For many of us, sex education consisted of half-truths whispered in the school cafeteria or movies in health class that suggested abstinence and heterosexuality were our only options. In 2009 Tani Ikeda, a new graduate of the University of Southern California (USC) film program, posed the question What would happen if young women took sexual health education into their own hands?
The answer was ImMEDIAte Justice, a summer program that Ikeda, along with cofounders Sylvia Raskin and Laney Rupp, created for young women in South Central and East Los Angeles that teaches media literacy and sexual health through filmmaking. Participants learn to write, direct, and film their own sex-ed videos with a “for youth by youth” philosophy.
In 2010 the program focused on issues of sexual orientation and the LGBT community. In the 2009 film Mariposa, student filmmaker Espie Hernandez chronicles her experience as a lesbian Latina planning her quinceañera, a coming-of-age ceremony for 15-year-old girls. The poignant short, filled with the painful complexities of family and the honesty of youth, earned recognition at the Human Rights Watch Film Festival in New York—a thrill for both the filmmaker and a proud Ikeda.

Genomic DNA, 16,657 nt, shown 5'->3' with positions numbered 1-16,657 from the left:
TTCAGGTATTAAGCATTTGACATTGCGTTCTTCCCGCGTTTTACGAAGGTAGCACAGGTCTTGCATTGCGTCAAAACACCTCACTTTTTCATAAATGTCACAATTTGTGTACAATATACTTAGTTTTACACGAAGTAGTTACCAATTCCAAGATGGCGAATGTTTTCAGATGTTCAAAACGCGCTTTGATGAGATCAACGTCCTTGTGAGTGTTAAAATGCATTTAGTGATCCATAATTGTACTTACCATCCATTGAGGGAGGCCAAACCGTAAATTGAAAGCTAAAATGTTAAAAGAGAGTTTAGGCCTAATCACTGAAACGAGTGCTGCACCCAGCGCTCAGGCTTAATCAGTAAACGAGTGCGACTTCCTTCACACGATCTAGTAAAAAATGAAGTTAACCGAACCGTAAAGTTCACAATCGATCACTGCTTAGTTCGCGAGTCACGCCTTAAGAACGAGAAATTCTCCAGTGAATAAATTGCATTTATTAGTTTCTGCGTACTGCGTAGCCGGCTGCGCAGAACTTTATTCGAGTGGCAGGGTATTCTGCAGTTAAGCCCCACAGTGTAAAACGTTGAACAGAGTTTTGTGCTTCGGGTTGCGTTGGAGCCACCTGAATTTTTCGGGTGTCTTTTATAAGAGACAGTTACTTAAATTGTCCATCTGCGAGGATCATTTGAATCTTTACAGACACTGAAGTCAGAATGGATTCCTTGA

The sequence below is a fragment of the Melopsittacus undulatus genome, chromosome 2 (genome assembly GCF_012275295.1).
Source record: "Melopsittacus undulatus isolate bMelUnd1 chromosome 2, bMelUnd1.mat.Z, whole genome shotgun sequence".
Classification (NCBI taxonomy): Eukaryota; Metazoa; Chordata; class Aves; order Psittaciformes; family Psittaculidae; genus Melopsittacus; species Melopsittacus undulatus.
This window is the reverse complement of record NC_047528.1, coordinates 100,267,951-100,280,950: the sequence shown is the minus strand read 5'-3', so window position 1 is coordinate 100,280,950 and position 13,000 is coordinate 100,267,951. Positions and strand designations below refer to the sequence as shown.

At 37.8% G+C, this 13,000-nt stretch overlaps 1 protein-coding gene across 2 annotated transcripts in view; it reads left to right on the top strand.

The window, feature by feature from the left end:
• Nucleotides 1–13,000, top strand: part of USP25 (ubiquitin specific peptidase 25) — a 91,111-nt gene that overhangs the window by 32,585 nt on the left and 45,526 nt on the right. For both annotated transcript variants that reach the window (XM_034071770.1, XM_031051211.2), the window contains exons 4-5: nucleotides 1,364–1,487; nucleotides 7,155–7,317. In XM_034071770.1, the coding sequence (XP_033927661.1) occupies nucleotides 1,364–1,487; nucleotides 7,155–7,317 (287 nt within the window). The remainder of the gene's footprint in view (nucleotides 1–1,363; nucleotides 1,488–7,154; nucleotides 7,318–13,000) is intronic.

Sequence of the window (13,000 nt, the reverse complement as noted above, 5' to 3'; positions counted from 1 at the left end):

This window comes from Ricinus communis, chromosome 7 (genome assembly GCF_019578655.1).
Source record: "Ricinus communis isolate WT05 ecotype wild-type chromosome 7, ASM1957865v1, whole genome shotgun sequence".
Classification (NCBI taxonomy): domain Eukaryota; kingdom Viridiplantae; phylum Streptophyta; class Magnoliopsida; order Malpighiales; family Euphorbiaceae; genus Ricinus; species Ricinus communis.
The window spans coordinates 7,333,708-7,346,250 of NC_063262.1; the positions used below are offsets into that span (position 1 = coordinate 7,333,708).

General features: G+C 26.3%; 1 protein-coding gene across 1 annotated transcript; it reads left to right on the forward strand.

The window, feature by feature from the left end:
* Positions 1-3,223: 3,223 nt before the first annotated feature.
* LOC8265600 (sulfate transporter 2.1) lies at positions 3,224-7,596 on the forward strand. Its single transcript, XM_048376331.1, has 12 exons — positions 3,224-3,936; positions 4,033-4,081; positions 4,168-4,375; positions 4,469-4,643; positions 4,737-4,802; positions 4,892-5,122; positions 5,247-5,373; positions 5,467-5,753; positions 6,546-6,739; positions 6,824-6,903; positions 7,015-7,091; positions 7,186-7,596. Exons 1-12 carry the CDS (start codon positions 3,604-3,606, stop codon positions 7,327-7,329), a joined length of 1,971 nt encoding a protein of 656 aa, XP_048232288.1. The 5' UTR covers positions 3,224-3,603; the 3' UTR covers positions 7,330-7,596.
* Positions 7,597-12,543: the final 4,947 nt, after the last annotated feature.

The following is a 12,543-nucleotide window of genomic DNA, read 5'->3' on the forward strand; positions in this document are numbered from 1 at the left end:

Ikeda is no stranger to women-centered activism. In 2006 she cofounded the Women’s Creative Collective for Change at USC with Marissa Sellers. The feminist group’s weekly potluck dinners continue to provide a safe, inspired space where women can share ideas.
ImMEDIAte Justice aims to provide teenagers with an equally comfortable space, where they can develop the ability to educate peers with powerful stories. The program has gained national attention, earning grants from DoSomething.org and the Pepsi Refresh Project.
“Through ImMEDIAte Justice we’re reclaiming our bodies and our stories,” says Ikeda. “Now we’re the ones holding the cameras.”